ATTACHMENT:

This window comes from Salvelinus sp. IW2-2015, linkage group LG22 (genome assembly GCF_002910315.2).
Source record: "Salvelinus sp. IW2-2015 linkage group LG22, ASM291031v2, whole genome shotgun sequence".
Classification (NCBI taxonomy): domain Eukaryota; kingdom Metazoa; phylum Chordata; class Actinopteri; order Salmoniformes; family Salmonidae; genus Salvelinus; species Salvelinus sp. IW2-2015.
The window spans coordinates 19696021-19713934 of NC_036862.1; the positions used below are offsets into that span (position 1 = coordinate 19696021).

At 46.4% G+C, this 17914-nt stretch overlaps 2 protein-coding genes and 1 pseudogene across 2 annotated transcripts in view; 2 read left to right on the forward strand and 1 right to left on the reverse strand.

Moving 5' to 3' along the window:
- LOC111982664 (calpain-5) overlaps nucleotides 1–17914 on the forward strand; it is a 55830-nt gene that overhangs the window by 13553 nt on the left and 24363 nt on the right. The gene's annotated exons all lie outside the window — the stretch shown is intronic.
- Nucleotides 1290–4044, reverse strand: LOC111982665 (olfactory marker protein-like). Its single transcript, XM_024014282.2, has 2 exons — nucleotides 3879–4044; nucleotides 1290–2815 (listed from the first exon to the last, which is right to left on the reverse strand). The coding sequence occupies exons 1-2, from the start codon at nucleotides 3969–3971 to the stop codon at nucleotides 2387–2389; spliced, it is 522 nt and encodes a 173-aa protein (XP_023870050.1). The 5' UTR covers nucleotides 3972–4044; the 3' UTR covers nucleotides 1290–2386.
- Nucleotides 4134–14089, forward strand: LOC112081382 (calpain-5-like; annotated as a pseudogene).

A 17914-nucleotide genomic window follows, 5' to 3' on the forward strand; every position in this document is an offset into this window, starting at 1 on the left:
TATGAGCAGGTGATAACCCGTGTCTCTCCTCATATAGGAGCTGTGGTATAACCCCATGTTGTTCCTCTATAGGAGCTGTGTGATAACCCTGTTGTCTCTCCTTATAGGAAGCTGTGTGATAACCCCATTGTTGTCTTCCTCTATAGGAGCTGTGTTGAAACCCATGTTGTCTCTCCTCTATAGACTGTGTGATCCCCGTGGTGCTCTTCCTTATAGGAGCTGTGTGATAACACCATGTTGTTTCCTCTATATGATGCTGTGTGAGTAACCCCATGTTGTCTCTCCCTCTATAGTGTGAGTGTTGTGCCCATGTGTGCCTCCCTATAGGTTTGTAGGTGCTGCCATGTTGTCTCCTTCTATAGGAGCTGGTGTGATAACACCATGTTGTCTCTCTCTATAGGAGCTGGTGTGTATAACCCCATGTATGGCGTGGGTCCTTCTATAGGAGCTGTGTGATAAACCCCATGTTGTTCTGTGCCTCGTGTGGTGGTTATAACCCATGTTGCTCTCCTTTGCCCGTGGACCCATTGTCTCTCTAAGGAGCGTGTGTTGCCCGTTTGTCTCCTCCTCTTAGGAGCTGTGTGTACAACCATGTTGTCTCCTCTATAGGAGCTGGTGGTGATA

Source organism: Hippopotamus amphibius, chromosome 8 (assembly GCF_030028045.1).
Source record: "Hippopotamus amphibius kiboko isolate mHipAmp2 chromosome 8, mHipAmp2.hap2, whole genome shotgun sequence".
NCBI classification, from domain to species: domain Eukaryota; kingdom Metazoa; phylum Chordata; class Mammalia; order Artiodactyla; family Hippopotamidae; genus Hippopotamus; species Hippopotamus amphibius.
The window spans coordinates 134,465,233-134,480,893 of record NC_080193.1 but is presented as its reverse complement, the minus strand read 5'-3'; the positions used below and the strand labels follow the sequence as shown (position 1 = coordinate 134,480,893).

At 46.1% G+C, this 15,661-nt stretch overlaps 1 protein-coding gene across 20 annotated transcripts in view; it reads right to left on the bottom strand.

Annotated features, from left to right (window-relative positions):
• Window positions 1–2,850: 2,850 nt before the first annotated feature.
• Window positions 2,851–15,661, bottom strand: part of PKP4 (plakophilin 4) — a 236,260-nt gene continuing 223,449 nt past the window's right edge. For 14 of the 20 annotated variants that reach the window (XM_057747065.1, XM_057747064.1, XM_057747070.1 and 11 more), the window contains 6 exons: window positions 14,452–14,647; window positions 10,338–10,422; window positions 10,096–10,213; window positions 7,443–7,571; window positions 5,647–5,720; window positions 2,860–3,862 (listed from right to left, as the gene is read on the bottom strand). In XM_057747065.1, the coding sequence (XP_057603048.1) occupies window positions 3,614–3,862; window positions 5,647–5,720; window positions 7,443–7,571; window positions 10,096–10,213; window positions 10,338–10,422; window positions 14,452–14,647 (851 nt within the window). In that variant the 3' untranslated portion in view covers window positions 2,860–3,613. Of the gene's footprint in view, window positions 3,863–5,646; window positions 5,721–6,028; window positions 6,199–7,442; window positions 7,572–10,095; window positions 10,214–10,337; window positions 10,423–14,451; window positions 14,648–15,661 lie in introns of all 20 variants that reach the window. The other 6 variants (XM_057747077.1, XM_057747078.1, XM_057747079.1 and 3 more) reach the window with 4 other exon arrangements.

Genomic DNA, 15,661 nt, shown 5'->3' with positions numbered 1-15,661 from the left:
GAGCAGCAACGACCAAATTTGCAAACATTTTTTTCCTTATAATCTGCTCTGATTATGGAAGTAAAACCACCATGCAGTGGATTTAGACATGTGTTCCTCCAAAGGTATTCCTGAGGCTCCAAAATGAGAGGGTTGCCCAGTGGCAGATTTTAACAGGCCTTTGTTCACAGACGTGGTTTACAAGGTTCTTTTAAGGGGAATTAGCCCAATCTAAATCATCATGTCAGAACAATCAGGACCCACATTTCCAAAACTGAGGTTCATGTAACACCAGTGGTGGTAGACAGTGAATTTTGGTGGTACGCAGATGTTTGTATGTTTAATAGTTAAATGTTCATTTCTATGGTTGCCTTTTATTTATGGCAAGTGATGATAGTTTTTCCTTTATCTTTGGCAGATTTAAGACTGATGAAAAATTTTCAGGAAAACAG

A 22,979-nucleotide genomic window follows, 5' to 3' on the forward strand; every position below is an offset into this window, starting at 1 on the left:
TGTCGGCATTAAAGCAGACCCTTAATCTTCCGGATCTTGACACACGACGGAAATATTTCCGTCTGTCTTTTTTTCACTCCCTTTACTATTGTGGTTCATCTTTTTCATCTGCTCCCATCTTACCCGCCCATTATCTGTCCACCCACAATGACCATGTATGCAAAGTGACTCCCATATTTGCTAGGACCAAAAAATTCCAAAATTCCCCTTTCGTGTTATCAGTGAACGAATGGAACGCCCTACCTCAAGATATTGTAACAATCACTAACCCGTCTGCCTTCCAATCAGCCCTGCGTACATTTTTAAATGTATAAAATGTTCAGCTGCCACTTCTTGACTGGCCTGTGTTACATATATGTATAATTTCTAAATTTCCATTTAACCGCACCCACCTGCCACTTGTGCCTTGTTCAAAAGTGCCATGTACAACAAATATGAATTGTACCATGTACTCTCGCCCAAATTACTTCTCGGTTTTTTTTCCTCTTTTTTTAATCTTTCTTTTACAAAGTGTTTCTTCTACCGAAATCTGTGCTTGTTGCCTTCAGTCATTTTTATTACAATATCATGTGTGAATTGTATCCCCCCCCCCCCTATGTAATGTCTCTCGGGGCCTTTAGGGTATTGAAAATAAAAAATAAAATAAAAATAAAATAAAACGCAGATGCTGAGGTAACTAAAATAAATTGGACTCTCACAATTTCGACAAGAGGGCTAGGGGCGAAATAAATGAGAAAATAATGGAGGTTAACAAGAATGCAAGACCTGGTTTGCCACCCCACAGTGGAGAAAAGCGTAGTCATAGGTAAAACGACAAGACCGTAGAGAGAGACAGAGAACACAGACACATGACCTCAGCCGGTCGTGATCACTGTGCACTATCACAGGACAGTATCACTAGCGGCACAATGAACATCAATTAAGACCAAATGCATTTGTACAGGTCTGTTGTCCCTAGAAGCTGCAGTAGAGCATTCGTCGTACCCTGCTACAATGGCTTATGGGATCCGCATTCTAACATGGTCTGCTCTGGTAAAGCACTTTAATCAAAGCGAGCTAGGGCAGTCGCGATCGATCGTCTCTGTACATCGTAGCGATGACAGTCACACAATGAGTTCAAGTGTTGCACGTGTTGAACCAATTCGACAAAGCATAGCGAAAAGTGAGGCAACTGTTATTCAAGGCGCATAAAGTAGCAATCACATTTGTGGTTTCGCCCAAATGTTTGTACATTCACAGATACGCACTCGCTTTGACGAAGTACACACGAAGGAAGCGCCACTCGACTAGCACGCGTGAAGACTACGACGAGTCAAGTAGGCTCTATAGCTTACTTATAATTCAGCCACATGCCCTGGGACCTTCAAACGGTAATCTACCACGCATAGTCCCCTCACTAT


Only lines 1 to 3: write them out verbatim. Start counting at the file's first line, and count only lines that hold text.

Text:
This window comes from Salvelinus sp. IW2-2015, linkage group LG22 (genome assembly GCF_002910315.2).
Source record: "Salvelinus sp. IW2-2015 linkage group LG22, ASM291031v2, whole genome shotgun sequence".
Classification (NCBI taxonomy): domain Eukaryota; kingdom Metazoa; phylum Chordata; class Actinopteri; order Salmoniformes; family Salmonidae; genus Salvelinus; species Salvelinus sp. IW2-2015.